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United States ex rel. McNall v. Pacific Retirement Services, Inc.

United States District Court, N.D. California, San Francisco Division

August 29, 2019





         This case is a qui tam action brought by relators Michael McNall and Karyl McNall on behalf of the United States against defendants Pacific Retirement Services, Inc. and Rehab Specialists I, LLC (d/b/a Consonus Rehab Services). In May 2017, the government filed a notice declined to intervene, and the case was unsealed.[1]

         Between 2017 and 2019, the parties entered into numerous stipulations to extend the deadline for the defendants to respond to the complaint.[2] The parties said that one of the reasons for extending the defendants' deadline was because there was an underlying criminal proceeding that was going to go to trial (that was repeatedly continued) that would impact the defendants' responses to the complaint.[3]

         That underlying proceeding was the criminal trial of relator Michael McNall.[4] In April 2016, after this case was filed and while it remained under seal (i.e., before the government declined to intervene), the McNalls' home in Oregon exploded.[5] In early 2017, Mr. McNall was charged with arson related to that explosion.[6] Following several continuances, Mr. McNall was tried and convicted in February 2019.[7] Mr. McNall has appealed his conviction.[8]

         Cotchett, Pitre, and McCarthy, LLP (“CPM”), counsel for the McNalls, now moves to withdraw as counsel.[9] Before the outcome of Mr. McNall's criminal trial, CPM informed the McNalls that it was not willing to litigate this case on their behalf if Mr. McNall were convicted.[10]When Mr. McNall was convicted, CPM and the McNalls agreed that the McNalls would find new counsel to substitute into the case if they wished to proceed.[11] CPM states that “material changes to the circumstances of the McNalls' life have resulted in a deteriorating attorney-client relationship” and states that it has good cause to withdraw as counsel.[12]

         The defendants do not oppose CPM's motion to withdraw.[13] The government did not file an opposition to CPM's motion to withdraw.[14] Ms. McNall opposes CPM's motion.[15] Mr. McNall did not file an opposition or a statement of non-opposition.[16]

         The court held a hearing and finds that CPM has taken adequate steps to avoid foreseeable harm caused by its withdrawal. The court grants CPM's motion to withdraw for the reasons advanced in its filings and discussed at the hearing.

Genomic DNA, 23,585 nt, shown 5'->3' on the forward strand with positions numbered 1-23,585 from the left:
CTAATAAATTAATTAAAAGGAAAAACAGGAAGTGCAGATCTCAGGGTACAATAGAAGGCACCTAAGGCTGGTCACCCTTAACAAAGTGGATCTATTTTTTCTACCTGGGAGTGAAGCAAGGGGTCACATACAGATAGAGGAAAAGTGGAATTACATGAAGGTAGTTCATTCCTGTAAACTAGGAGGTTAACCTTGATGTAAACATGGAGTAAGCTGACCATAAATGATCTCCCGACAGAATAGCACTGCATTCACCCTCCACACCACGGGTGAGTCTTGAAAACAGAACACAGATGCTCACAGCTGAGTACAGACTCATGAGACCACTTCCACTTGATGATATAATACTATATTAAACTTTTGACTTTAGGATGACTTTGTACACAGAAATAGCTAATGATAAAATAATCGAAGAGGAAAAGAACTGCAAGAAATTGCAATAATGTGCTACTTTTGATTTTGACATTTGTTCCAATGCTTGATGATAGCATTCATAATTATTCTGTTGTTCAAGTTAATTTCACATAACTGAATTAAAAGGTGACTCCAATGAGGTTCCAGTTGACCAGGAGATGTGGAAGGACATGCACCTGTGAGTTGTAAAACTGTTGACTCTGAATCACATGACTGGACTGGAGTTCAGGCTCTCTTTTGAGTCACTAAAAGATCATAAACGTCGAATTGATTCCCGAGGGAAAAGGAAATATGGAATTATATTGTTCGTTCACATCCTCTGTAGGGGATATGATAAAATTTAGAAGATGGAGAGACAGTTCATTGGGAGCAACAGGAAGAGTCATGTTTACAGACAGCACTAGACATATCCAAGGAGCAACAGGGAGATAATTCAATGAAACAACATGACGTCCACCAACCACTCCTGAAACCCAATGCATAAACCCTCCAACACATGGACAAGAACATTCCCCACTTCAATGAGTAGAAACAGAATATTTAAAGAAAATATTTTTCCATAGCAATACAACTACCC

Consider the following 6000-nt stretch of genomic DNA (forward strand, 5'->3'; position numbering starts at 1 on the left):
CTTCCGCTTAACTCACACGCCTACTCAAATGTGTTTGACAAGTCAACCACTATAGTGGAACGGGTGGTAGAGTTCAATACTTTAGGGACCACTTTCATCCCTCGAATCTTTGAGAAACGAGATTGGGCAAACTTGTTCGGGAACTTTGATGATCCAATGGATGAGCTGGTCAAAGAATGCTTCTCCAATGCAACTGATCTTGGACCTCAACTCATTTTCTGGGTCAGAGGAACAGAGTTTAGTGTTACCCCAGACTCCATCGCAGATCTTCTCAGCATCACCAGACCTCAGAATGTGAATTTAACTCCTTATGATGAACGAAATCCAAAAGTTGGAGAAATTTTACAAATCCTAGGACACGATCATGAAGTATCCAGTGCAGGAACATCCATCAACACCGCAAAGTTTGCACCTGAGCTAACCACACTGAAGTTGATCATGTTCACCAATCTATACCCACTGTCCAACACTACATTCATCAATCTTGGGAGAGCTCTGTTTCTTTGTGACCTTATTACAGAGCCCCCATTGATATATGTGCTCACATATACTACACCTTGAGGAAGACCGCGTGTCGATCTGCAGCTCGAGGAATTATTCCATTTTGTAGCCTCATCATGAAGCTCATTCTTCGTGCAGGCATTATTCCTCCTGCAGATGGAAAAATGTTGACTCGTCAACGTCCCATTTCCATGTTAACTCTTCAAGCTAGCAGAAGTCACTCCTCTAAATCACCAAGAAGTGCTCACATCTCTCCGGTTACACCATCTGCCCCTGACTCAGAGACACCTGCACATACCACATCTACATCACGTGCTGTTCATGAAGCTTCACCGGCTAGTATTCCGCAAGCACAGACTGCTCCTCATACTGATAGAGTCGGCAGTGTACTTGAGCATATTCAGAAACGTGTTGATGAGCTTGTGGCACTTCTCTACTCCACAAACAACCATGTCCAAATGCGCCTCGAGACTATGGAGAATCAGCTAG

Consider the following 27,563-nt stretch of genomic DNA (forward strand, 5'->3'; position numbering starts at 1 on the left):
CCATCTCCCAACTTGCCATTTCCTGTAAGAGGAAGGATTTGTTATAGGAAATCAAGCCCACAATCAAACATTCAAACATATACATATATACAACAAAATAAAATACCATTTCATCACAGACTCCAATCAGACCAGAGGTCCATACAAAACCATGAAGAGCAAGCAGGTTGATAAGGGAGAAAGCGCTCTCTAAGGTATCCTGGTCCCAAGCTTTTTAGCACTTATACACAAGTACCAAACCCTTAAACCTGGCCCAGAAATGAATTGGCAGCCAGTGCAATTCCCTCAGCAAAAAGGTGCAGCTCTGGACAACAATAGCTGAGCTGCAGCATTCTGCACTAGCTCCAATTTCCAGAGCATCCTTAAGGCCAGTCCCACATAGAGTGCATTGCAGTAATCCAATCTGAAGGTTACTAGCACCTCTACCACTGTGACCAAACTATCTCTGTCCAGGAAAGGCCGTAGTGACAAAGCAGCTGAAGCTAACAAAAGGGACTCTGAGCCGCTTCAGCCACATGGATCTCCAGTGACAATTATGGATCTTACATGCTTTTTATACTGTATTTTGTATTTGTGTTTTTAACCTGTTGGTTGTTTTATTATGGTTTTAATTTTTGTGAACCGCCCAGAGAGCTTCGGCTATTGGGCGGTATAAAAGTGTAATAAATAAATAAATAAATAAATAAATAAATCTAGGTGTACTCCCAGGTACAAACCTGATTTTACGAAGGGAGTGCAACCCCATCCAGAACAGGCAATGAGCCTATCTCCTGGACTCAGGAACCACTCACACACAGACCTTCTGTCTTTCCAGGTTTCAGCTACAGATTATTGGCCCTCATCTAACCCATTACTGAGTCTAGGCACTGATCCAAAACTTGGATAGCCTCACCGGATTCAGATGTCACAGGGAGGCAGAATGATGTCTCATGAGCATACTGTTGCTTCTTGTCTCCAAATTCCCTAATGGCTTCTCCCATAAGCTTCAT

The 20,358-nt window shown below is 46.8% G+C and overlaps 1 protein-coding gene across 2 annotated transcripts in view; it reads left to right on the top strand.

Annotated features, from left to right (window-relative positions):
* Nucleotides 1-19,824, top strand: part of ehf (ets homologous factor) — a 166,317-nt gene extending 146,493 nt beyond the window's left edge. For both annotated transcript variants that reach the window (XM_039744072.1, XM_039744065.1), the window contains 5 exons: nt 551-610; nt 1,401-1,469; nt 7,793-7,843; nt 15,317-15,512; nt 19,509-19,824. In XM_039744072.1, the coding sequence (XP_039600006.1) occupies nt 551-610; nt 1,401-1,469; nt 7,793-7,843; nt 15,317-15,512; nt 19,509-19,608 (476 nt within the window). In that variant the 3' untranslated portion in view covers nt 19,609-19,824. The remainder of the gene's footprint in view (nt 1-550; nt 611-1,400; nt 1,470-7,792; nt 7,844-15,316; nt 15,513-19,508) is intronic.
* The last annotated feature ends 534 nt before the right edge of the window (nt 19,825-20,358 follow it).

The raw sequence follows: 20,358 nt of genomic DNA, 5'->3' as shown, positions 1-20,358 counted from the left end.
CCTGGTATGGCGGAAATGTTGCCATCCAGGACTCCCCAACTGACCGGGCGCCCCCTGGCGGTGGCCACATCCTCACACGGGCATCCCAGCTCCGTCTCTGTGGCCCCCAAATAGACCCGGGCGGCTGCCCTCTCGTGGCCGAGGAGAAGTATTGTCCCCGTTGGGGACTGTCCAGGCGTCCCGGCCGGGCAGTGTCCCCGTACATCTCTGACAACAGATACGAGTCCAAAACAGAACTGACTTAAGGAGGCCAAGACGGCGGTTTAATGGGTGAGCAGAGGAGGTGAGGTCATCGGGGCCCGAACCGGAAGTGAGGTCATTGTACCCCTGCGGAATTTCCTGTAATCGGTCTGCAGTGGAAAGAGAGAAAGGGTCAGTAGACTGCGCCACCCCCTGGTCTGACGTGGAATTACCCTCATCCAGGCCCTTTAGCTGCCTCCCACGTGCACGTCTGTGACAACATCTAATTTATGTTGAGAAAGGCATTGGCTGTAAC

1. Governing Law

         Under Civil Local Rule 11-5(a), “[c]ounsel may not withdraw from an action until relieved by order of Court after written notice has been given reasonably in advance to the client and to all other parties who have appeared in the case.” The Local Rules further provide that if the client does not consent to the withdrawal and no substitution of counsel is filed, the motion to withdraw will be granted on the condition that all papers from the court and from the opposing party will be served on the current (and withdrawing) counsel to forward to the client until the client appears through new counsel or pro se (if the client is not a corporate defendant). N.D. Cal. Civ. L.R. 11-5(b).

         Withdrawal is governed by the California Rules of Professional Conduct. See Nehad v. Mukasey, 535 F.3d 962, 970 (9th Cir. 2008) (applying California Rules of Professional Conduct to attorney withdrawal); j2 Global Commc'ns, Inc. v. Blue Jay, Inc., No. C 08-4254 PJH, 2009 WL 464768, at *1 (N.D. Cal. Feb. 24, 2009) (citing Elan Transdermal Ltd. v. Cygnus Therapeutic Sys., 809 F.Supp. 1383, 1387 (N.D. Cal. 1992)). California Rule of Professional Conduct 1.16 sets forth several grounds under which an attorney may request permission to withdraw, including that:

(1) the client insists upon presenting a claim or defense in litigation, or asserting a position or making a demand in a non-litigation matter, that is not warranted under existing law and cannot be supported by good faith argument for an extension, modification, or reversal of existing law; (2) the client either seeks to pursue a criminal or fraudulent course of conduct or has used the lawyer's services to advance a course of conduct that the lawyer reasonably believes was a crime or fraud; (3) the client insists that the lawyer pursue a course of conduct that is criminal or fraudulent; (4) the client by other conduct renders it unreasonably difficult for the lawyer to carry out the representation effectively; (5) the client breaches a material term of an agreement with, or obligation, to the lawyer relating to the representation, and the lawyer has given the client a reasonable warning after the breach that the lawyer will withdraw unless the client fulfills the agreement or performs the obligation; (6) the client knowingly and freely assents to termination of the representation; (7) the inability to work with co-counsel indicates that the best interests of the client likely will be served by withdrawal; (8) the lawyer's mental or physical condition renders it difficult for the lawyer to carry out the representation effectively; (9) a continuation of the representation is likely to result in a violation of these rules or the State Bar Act; or (10) the lawyer believes in good faith, in a proceeding pending before a tribunal, that the tribunal will find the existence of other good cause for withdrawal.

         Before counsel can withdraw, counsel must comply with California Rule of Professional Conduct 1.16(d), which states that counsel must not withdraw from employment until counsel “has taken reasonable steps to avoid reasonably foreseeable prejudice to the rights of the client, such as giving the client sufficient notice to permit the client to retain ...

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